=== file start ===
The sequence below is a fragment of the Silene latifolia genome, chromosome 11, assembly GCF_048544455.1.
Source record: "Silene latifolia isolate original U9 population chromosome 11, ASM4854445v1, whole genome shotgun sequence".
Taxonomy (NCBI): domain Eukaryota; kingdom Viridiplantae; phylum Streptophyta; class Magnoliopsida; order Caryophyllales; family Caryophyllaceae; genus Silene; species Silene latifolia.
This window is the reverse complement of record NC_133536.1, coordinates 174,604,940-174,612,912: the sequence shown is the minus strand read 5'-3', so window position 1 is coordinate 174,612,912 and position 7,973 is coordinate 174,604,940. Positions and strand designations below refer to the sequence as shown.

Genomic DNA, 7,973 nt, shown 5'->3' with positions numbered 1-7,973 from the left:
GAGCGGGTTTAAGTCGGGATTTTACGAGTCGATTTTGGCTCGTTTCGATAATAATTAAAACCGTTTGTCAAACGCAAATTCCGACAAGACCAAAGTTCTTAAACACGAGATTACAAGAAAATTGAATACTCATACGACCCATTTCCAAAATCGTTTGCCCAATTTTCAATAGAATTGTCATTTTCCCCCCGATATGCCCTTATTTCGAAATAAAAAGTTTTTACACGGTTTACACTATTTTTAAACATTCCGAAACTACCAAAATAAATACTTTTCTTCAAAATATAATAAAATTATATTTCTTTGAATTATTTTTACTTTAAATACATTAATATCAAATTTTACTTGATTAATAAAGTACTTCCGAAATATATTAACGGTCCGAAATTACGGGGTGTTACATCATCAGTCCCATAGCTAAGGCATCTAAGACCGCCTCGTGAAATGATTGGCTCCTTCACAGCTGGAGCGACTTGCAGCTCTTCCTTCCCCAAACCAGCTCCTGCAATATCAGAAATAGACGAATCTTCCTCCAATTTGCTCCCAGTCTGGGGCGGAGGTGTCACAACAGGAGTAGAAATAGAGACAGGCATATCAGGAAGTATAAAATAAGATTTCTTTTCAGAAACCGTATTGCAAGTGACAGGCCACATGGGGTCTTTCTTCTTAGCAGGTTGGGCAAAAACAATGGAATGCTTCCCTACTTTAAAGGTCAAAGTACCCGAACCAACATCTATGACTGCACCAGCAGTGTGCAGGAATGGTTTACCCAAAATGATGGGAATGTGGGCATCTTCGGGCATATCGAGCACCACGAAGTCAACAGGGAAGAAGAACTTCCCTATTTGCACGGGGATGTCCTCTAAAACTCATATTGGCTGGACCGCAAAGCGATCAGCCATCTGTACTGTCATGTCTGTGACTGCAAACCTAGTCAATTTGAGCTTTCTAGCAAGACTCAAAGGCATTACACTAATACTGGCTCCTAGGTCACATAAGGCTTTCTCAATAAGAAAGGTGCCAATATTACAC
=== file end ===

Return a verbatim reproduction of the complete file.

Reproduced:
The sequence below is a fragment of the Silene latifolia genome, chromosome 11, assembly GCF_048544455.1.
Source record: "Silene latifolia isolate original U9 population chromosome 11, ASM4854445v1, whole genome shotgun sequence".
Taxonomy (NCBI): domain Eukaryota; kingdom Viridiplantae; phylum Streptophyta; class Magnoliopsida; order Caryophyllales; family Caryophyllaceae; genus Silene; species Silene latifolia.
This window is the reverse complement of record NC_133536.1, coordinates 174,604,940-174,612,912: the sequence shown is the minus strand read 5'-3', so window position 1 is coordinate 174,612,912 and position 7,973 is coordinate 174,604,940. Positions and strand designations below refer to the sequence as shown.

Genomic DNA, 7,973 nt, shown 5'->3' with positions numbered 1-7,973 from the left:
GAGCGGGTTTAAGTCGGGATTTTACGAGTCGATTTTGGCTCGTTTCGATAATAATTAAAACCGTTTGTCAAACGCAAATTCCGACAAGACCAAAGTTCTTAAACACGAGATTACAAGAAAATTGAATACTCATACGACCCATTTCCAAAATCGTTTGCCCAATTTTCAATAGAATTGTCATTTTCCCCCCGATATGCCCTTATTTCGAAATAAAAAGTTTTTACACGGTTTACACTATTTTTAAACATTCCGAAACTACCAAAATAAATACTTTTCTTCAAAATATAATAAAATTATATTTCTTTGAATTATTTTTACTTTAAATACATTAATATCAAATTTTACTTGATTAATAAAGTACTTCCGAAATATATTAACGGTCCGAAATTACGGGGTGTTACATCATCAGTCCCATAGCTAAGGCATCTAAGACCGCCTCGTGAAATGATTGGCTCCTTCACAGCTGGAGCGACTTGCAGCTCTTCCTTCCCCAAACCAGCTCCTGCAATATCAGAAATAGACGAATCTTCCTCCAATTTGCTCCCAGTCTGGGGCGGAGGTGTCACAACAGGAGTAGAAATAGAGACAGGCATATCAGGAAGTATAAAATAAGATTTCTTTTCAGAAACCGTATTGCAAGTGACAGGCCACATGGGGTCTTTCTTCTTAGCAGGTTGGGCAAAAACAATGGAATGCTTCCCTACTTTAAAGGTCAAAGTACCCGAACCAACATCTATGACTGCACCAGCAGTGTGCAGGAATGGTTTACCCAAAATGATGGGAATGTGGGCATCTTCGGGCATATCGAGCACCACGAAGTCAACAGGGAAGAAGAACTTCCCTATTTGCACGGGGATGTCCTCTAAAACTCATATTGGCTGGACCGCAAAGCGATCAGCCATCTGTACTGTCATGTCTGTGACTGCAAACCTAGTCAATTTGAGCTTTCTAGCAAGACTCAAAGGCATTACACTAATACTGGCTCCTAGGTCACATAAGGCTTTCTCAATAAGAAAGGTGCCAATATTACAC